Save Me (I) (2007)
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Oftentimes Christians are criticized for being bigoted and judgmental, not without some merit, but these labels do not fairly describe all Christians. This movie does not make use of these stereotypes; instead, it shows that even Christians are people struggling with their own identity.
Judith Light's (Gayle) performance is outstanding, and although you may not agree with her beliefs, you can understand and respect her perspective. From her past mistakes, revealed in the movie, she has learned that love and acceptance are better than the unhealthy, sometimes destructive, consequences that come from denial and rejection. Gayle's husband, Ted, played by Stephen Lang, portrays a subtle contrast to her more rigid beliefs, and his 'coach vs. referee' approach serves as a fine example.
Despite how some people view it, Ted and Gayle's ministry, Genesis House, does not force or seek to brainwash the residents. The residents all are adults who have chosen to be there, for whatever reason. One memorable scene in this movie is when Gayle tells Mark, "I don't change people. I try to show them how to get closer to Jesus Christ, and let them make their own way."
The real heroes in this story, however, are the "boys," with excellent performances given by Robert Gant (Scott), Chad Allen (Mark), and Robert Baker (Lester). Their individual journeys are a mixture of pain, love, rejection, and acceptance.
This movie is not anti/pro gay, nor is it anti/pro Christian. It is merely pro love and pro people. I know this description sounds corny and trite, but for those who have seen this movie, perhaps you can agree.
One thing I truly like about this movie is that it is NOT afraid to cross the boundaries of Religion and one of the biggest taboos in society. Stereotype Christians constantly seem to be at war here with society about what gets you into hell and what gets you into heaven, and that if you do not live by God's Word, (The Bible) that you will be damned for all Eternity. This movie isn't afraid to cross that line and say, "You know what?! This isn't correct." And, "What if...?". It's not afraid to question the rules, the rules that were always MEANT to be followed with no questions asked. This movie DOES ASK those questions, resulting in an amazing final outcome.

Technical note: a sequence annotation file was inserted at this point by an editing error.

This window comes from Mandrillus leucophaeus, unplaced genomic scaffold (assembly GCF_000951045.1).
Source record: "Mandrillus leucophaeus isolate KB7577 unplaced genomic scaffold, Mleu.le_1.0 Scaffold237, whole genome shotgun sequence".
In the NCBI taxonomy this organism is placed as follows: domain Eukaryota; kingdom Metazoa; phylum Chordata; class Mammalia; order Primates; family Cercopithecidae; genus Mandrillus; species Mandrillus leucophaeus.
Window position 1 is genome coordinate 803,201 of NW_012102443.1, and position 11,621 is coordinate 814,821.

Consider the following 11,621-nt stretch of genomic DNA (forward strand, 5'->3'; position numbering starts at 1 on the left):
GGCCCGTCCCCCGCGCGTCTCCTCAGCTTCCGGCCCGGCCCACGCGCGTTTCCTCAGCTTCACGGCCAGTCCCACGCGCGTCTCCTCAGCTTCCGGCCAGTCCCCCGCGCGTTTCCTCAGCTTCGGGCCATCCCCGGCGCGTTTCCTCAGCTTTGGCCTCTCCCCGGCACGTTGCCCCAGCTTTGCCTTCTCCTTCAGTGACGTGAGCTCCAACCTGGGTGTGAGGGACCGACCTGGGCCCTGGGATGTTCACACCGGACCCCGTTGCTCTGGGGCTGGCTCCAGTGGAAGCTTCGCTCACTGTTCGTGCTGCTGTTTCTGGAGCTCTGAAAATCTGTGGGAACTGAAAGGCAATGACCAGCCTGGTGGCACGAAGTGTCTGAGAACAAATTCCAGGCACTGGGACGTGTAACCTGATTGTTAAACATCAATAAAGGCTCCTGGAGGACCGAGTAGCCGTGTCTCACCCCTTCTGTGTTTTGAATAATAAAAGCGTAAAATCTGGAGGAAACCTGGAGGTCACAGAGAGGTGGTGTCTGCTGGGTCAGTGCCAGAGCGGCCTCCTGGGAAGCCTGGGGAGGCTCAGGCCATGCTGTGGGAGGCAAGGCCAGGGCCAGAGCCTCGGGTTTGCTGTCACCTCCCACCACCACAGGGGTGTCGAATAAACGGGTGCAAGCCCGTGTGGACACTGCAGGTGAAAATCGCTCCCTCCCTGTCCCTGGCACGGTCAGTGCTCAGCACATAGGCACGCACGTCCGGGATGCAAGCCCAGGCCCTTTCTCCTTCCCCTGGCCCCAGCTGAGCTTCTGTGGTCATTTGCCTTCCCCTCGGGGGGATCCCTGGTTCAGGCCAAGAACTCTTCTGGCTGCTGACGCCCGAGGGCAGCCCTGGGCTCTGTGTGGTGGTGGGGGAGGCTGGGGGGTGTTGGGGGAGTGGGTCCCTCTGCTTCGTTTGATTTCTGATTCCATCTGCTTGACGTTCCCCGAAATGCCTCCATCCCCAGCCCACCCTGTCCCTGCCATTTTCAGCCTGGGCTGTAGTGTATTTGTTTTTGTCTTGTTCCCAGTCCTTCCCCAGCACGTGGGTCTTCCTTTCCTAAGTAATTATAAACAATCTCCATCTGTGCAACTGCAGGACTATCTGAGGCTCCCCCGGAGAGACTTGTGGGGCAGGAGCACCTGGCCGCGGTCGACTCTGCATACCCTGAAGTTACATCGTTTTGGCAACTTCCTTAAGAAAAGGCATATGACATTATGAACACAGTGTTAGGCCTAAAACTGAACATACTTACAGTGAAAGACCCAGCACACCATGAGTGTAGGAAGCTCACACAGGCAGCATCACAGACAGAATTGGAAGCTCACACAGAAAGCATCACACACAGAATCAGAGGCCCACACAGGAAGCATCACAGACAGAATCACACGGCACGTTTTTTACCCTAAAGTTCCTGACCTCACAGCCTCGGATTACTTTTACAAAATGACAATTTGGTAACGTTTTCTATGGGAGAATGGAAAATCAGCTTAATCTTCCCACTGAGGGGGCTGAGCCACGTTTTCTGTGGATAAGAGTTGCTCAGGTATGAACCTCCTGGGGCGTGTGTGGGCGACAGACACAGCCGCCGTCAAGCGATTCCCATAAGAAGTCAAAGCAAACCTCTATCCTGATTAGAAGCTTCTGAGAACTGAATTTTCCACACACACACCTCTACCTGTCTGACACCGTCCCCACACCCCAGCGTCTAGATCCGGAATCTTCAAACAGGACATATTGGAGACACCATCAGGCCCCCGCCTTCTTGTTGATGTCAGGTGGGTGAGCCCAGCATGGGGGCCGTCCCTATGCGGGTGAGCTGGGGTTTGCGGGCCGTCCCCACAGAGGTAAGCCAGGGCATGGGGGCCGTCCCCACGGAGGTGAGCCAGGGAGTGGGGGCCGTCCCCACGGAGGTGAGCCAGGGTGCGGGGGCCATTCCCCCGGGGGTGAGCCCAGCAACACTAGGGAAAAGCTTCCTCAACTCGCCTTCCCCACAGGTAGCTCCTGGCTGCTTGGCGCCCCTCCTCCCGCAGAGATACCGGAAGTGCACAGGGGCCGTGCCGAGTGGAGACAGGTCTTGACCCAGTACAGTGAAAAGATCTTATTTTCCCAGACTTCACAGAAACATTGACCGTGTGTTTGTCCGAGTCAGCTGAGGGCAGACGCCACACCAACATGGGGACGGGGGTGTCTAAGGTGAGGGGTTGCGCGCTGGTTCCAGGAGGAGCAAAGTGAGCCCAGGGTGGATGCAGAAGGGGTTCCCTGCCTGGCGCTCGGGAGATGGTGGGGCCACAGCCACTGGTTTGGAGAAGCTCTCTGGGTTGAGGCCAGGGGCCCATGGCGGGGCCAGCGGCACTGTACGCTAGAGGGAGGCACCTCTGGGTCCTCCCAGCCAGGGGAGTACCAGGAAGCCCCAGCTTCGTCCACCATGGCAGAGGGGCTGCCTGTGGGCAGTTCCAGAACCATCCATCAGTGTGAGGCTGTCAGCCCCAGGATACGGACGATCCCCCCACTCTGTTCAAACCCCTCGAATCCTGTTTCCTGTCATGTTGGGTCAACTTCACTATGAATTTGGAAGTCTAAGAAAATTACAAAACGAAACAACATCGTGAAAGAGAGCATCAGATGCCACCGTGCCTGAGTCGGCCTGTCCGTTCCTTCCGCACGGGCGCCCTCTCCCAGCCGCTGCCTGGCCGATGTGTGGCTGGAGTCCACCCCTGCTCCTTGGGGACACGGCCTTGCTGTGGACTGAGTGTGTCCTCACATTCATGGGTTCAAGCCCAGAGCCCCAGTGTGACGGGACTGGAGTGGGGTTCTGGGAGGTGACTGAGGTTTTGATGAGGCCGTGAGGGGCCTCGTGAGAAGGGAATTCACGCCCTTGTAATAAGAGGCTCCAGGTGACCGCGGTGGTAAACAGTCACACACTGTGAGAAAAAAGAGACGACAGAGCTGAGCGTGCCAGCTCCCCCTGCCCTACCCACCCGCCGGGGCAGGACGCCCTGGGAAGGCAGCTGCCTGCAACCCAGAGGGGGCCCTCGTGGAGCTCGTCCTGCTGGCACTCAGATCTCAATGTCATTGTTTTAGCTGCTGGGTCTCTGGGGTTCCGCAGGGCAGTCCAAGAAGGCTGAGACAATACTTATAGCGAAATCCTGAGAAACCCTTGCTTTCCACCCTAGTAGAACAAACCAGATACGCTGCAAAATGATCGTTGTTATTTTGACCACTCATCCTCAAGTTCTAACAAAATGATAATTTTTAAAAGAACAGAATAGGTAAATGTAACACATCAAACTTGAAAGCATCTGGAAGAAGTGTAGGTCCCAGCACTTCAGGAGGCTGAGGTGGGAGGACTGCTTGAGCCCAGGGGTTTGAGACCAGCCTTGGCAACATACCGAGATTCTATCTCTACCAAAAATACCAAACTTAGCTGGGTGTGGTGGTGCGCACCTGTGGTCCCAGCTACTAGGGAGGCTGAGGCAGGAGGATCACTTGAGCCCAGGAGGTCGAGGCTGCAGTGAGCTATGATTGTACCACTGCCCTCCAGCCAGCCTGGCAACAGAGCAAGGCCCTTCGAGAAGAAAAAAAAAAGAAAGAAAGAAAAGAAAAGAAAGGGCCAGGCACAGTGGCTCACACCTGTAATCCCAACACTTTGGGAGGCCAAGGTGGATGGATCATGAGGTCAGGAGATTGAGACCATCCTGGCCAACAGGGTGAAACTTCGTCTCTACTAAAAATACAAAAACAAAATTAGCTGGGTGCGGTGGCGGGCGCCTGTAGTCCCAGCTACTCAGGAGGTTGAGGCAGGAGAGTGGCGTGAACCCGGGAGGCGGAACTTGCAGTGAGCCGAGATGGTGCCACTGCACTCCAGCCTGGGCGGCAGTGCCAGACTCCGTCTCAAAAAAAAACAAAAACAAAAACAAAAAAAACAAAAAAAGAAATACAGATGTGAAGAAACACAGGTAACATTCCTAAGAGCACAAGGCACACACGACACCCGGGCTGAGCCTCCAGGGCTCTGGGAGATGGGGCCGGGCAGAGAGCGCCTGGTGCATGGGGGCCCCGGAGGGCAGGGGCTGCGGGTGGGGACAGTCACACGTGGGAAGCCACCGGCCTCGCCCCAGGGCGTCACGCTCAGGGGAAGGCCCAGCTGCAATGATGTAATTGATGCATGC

I myself as a Christian gay male have been asking myself these questions for YEARS, not ever getting a straight answer. I was either shunned, called a hypocrite, or immediately hit in the face with Bible quotes I was already well aware of; pointless. If you have an open mind, or are/have been in a similar situation, or just want to see a DAMNED good movie, then this one is definitely worth sitting down and watching.
The setting of the movie and the approach to the characters is brilliant. Most movies that show non-urban, non-coastal US cities fall into a trap of playing the setting and the characters for laughs, or at least exaggerating the local color for effect (witness Coen Brothers movies, for example). This movie didn't fall into the self-conscious exaggeration, which inevitably keeps the audience at a distance. Instead, it shows most things in a very human level--you're not looking down on, or sideways at, or with an outsider's view of the people or situation. This is the water you're swimming in. You're there to witness what is going on without the self-conscious, ironic and "precious" aspects that many directors are afraid to leave behind. This view of the rural West feels very genuine (and I know because I've lived there before).
The acting by Judith Light and Stephen Lang is phenomenal and that by Chad Allen and Robert Gant is very good. The large cast of supporting actors is largely very good, too. It becomes even more amazing that they pulled this off when the movie makers undoubtedly were working on a shoe-string budget. The performances are better than many big budget movies. The script allows for complex characters and the acting is nuanced.
The production values are similarly good for the small budget: beautiful filming, a good musical score and songs that worked just right for the tone.
There is a sense of space and stillness that allows things to breathe and it's a little bit "Zen" once the movie gets going. I didn't find the first few scenes of the movie fit in particularly well with the rest of the tone, but it was a minor annoyance. Some people may be expecting more of an emotional roller-coaster. The script and the direction were taken in a different direction than "hero-against-conspiring-world." You're meant to identify with different aspects of many characters and not only see things from a single perspective. It's harder to maintain a singular emotional intensity based on this focus. I found it quite effective for what it set out to accomplish (not what some reviewers wished it had accomplished instead).
A minor quibble is that some of the quiet lines were hard to hear and understand (though it could've been bad audio compression artifacts since I watched it on Netflix instant watch so it was not full DVD quality).
You really should see this movie if you care about any of the themes it addresses or you love to watch good acting.